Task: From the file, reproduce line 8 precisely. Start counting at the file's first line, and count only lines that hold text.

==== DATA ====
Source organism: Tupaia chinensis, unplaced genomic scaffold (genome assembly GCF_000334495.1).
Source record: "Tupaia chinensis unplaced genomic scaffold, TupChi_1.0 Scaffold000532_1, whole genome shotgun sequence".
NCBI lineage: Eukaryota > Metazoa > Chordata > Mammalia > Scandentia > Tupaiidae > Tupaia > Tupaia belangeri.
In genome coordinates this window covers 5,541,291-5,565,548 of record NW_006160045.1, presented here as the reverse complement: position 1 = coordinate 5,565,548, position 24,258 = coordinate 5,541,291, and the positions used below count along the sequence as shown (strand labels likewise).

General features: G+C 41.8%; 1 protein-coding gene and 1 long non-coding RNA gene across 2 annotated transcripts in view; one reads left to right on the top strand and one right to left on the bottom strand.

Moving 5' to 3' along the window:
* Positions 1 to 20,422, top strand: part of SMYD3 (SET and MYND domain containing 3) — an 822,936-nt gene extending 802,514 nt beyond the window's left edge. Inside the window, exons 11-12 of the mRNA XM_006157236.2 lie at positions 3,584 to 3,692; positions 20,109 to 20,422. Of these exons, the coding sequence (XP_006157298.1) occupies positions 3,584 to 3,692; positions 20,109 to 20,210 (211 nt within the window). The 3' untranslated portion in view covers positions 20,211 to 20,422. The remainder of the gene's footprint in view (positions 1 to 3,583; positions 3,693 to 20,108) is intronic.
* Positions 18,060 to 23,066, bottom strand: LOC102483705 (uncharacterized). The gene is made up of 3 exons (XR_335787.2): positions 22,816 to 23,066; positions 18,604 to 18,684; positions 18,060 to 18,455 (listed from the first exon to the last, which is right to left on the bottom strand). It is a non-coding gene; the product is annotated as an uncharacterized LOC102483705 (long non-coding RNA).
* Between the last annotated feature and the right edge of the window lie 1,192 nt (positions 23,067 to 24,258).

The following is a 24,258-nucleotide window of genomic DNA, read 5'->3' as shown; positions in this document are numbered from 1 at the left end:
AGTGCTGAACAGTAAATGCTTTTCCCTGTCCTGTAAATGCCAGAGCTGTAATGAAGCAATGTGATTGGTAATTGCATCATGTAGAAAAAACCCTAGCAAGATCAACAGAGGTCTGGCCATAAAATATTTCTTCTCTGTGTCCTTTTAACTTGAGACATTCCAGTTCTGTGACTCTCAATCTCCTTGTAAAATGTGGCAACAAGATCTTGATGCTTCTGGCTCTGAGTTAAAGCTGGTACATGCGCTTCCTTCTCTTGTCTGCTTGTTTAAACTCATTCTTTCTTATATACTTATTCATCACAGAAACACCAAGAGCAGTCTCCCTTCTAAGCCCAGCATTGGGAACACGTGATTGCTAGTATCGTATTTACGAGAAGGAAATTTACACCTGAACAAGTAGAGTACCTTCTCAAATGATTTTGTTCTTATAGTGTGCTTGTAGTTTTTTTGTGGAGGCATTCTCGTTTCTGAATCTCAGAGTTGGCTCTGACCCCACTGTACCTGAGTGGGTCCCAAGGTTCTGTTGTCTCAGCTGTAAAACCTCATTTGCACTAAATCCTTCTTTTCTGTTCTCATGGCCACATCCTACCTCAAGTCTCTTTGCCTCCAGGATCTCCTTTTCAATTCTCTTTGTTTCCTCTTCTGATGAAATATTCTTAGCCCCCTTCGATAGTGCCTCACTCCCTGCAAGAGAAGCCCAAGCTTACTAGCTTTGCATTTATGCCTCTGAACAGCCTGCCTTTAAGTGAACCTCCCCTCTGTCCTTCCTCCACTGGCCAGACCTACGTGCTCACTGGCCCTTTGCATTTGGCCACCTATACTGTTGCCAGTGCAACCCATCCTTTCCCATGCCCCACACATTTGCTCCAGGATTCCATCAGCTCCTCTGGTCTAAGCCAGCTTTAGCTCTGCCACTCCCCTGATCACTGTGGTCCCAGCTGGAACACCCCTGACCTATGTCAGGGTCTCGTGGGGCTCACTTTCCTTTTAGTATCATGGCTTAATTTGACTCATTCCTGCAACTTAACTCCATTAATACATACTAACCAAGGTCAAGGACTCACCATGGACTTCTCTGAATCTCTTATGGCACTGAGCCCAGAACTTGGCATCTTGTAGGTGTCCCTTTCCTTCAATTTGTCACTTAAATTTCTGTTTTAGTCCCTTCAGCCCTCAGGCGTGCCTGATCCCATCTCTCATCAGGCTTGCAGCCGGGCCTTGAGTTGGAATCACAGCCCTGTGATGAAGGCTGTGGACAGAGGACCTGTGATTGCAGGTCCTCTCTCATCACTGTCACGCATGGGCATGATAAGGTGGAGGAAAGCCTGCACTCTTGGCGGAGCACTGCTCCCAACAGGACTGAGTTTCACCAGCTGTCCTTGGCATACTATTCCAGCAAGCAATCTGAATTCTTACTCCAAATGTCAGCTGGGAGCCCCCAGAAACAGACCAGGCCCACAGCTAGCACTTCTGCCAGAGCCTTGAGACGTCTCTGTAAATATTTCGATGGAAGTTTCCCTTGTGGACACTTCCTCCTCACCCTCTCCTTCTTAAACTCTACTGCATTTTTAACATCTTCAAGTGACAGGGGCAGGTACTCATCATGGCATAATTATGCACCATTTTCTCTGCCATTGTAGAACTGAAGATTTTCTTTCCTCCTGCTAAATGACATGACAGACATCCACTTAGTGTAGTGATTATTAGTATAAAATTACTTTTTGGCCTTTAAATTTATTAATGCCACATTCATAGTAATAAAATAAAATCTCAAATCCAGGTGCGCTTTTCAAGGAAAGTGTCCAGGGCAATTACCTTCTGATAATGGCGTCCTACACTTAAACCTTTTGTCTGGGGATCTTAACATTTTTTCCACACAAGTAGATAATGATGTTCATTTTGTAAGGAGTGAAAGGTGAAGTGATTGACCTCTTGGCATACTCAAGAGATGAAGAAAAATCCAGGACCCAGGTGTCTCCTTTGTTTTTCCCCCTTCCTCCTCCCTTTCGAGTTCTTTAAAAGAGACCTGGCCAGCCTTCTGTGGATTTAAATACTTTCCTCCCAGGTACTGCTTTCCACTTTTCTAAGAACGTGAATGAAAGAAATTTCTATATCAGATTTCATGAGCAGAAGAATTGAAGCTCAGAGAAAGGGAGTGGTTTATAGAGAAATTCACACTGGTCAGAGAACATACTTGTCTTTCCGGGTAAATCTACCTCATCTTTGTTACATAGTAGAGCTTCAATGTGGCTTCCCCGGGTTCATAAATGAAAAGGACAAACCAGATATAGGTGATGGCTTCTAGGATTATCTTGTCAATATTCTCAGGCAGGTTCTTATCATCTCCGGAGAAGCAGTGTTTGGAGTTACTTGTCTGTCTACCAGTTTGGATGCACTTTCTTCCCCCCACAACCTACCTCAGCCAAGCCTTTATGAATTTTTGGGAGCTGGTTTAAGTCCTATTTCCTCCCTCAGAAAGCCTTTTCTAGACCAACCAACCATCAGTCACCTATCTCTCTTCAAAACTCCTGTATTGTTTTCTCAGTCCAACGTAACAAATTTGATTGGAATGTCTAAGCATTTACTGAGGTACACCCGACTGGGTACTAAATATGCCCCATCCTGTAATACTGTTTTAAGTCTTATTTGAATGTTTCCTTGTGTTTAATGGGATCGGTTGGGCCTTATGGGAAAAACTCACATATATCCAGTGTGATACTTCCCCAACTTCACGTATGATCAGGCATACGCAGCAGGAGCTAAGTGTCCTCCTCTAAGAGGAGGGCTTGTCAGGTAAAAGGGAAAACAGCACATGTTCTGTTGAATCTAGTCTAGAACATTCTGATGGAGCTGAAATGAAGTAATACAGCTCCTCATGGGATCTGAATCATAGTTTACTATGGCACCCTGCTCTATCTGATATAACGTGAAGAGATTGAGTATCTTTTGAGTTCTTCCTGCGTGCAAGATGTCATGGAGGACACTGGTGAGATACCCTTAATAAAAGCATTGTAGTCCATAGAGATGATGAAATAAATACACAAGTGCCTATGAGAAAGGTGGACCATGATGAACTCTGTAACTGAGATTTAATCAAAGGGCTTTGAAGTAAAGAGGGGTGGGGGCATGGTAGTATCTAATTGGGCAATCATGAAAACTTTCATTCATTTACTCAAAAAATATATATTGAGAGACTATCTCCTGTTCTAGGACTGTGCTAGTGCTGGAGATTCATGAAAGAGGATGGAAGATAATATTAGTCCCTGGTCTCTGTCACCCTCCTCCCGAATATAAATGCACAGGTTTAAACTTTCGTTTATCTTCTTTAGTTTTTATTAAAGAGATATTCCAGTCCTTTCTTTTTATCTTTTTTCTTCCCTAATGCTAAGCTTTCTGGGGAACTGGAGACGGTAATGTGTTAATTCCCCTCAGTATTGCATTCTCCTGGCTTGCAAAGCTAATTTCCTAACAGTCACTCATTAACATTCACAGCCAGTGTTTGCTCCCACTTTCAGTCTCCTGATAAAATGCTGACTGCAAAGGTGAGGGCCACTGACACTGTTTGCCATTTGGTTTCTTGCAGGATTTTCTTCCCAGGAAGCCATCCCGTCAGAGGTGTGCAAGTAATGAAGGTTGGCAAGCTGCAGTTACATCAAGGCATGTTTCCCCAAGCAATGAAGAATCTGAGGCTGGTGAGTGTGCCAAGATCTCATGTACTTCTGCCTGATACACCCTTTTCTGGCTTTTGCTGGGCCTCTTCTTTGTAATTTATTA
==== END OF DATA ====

* Positions 18,060 to 23,066, bottom strand: LOC102483705 (uncharacterized). The gene is made up of 3 exons (XR_335787.2): positions 22,816 to 23,066; positions 18,604 to 18,684; positions 18,060 to 18,455 (listed from the first exon to the last, which is right to left on the bottom strand). It is a non-coding gene; the product is annotated as an uncharacterized LOC102483705 (long non-coding RNA).